When small changes in the cost of doing business take place most companies simply ignore them.  The thinking is "It's a small change, no big deal.  Sales are up so any change in the cost of doing business will easily be absorbed."  That kind of thinking might be ok for small changes like stamps going from 48 cents to 50 cents or property taxes increasing $150 per year.  It doesn't make sense when workman's compensation goes up $3,000 per year or the office manager gets a $2,400 annual raise.

Choice Number 2 (conscience)

Wise business owners and/or managers understand the foundational law of doing business.  "If any cost of doing business changes, it is going to affect our bottom line profitability."  What's the bottom-line effect of workman's compensation going up $3,000 and/or the office manager getting a $2,400 annual raise?  If pricing is not adjusted, the bottom-line profit of the company is going to DECREASE by a total of $5,400.  Yes, those changes do affect the company’s bottom line profit.

Let's think about a few common annual cost increases that most companies experience every year.  To keep it simple, we are going to limit our thinking to the three-man service department.  Keep in mind the principles apply to every department within your company.

  • Salary Increases - The service manager and dispatcher each receive a $150/month annual raise.  That totals $3,600 per year.
  • Drug Testing - The company decides to begin random drug testing throughout the year.  Cost to the Service Department is $300/year.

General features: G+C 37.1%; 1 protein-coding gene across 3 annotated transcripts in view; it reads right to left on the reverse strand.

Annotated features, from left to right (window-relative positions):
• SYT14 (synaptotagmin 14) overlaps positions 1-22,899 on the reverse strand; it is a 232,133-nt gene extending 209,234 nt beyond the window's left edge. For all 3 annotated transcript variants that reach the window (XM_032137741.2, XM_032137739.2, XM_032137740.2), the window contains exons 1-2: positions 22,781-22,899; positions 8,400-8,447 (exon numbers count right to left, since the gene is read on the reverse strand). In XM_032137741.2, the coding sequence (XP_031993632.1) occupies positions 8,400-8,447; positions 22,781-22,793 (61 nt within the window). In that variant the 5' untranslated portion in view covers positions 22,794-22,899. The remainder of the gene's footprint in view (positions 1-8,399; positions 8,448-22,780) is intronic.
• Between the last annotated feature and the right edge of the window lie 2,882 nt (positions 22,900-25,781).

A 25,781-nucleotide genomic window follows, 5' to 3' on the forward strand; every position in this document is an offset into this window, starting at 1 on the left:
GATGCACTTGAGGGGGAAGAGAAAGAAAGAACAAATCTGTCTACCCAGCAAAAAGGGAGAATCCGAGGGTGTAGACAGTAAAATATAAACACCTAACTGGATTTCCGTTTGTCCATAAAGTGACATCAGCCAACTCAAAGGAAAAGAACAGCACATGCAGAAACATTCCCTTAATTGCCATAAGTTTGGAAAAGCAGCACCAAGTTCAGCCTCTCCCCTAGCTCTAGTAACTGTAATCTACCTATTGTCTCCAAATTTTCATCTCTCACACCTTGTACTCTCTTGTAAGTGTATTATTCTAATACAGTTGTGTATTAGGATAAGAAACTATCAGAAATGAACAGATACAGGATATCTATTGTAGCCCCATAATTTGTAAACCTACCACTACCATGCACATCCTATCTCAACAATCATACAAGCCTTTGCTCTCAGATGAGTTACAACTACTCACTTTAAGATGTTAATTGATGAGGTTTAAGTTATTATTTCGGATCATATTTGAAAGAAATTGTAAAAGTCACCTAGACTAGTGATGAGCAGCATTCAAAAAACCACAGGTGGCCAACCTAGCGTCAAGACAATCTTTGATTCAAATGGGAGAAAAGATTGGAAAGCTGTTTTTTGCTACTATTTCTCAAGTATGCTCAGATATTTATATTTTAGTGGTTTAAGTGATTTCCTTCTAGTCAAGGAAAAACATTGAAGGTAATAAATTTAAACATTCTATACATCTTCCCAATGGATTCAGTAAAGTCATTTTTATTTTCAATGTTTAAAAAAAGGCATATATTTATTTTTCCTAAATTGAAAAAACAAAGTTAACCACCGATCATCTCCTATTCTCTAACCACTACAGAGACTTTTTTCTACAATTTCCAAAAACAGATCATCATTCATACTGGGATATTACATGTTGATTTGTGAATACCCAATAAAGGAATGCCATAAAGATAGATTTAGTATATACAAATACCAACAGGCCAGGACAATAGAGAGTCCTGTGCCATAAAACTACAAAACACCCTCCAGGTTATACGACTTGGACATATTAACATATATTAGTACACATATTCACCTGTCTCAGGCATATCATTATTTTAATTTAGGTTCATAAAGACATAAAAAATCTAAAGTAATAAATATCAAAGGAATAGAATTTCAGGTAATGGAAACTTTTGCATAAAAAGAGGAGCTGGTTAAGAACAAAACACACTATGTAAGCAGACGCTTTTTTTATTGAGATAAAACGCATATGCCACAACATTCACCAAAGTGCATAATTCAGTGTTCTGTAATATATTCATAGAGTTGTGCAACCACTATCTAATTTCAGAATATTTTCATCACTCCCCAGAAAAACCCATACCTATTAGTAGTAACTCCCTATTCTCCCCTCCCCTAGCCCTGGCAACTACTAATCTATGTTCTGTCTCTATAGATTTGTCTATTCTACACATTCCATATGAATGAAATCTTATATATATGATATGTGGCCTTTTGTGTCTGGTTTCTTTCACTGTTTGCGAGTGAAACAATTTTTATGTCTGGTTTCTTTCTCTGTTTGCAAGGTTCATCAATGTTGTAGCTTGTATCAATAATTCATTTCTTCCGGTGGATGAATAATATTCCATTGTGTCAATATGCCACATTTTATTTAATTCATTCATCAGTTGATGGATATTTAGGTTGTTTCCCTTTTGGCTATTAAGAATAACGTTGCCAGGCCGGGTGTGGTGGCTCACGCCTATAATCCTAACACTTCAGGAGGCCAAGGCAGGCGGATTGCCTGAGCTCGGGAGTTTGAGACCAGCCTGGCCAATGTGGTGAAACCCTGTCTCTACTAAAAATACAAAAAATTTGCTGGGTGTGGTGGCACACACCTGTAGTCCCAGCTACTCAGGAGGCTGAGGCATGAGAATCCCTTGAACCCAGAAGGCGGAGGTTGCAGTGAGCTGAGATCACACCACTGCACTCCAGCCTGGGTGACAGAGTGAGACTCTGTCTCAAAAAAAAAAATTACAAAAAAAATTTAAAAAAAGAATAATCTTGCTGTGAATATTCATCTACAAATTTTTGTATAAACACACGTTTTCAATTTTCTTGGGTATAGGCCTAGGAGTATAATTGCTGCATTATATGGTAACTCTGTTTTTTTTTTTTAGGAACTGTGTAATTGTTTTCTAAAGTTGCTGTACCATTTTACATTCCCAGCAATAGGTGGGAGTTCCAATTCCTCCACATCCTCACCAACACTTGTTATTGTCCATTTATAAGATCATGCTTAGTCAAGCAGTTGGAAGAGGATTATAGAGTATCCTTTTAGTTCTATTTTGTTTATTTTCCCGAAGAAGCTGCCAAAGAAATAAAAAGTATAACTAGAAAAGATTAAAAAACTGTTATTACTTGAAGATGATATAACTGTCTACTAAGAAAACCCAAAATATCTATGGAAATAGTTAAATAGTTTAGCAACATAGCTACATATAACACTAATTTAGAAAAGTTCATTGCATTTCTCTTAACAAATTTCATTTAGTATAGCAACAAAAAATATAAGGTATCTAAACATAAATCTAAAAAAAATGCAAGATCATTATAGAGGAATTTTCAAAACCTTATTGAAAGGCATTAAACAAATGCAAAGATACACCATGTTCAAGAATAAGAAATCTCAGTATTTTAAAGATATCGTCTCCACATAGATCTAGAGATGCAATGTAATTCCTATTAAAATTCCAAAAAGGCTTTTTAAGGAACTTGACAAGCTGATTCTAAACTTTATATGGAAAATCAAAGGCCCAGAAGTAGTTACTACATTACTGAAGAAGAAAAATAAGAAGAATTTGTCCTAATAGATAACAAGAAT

• Parts Cost increase 10% - The average service tech sells roughly $20,000 in parts cost per year.  That cost increase alone is going to total $6,000 ($20,000 X three techs X 10% = $6,000).
  • Maintenance on Vehicles - The three service vehicles are getting older.  Average maintenance costs are estimated to go up $200/vehicle or $600 per year.
  • Miscellaneous Increases - Now think about increases in workman's compensation insurance, office supplies, gasoline, uniforms, tech wage increases, bad debt, interest on your line of credit, and a whole host of other costs that go up on a pretty regular basis each year!

A New Way of Thinking!

Begin to think in terms of dollars per hour charged the customer.  Force yourself to think about how every extra dollar you spend is going to affect the hourly rate you charge the customer.  Your three service techs are going to bill out roughly half their hours each year or roughly a 1,000 hours each.  Your company has three service techs, which means you will bill out roughly 3,000 hours per year.  The increase in parts costs alone was $6,000 per year.  That increase will REQUIRE the company to increase the hourly rate by $2.00/hour ($6,000 / 3,000 billed hours = $2.00/hour) assuming the company wants to maintain current profitability. 

Try to go through this simple exercise BEFORE you take on any additional costs.  Grab a calculator and divide the potential new cost, or cost increase, by the current number of annual billed hours you have in the department.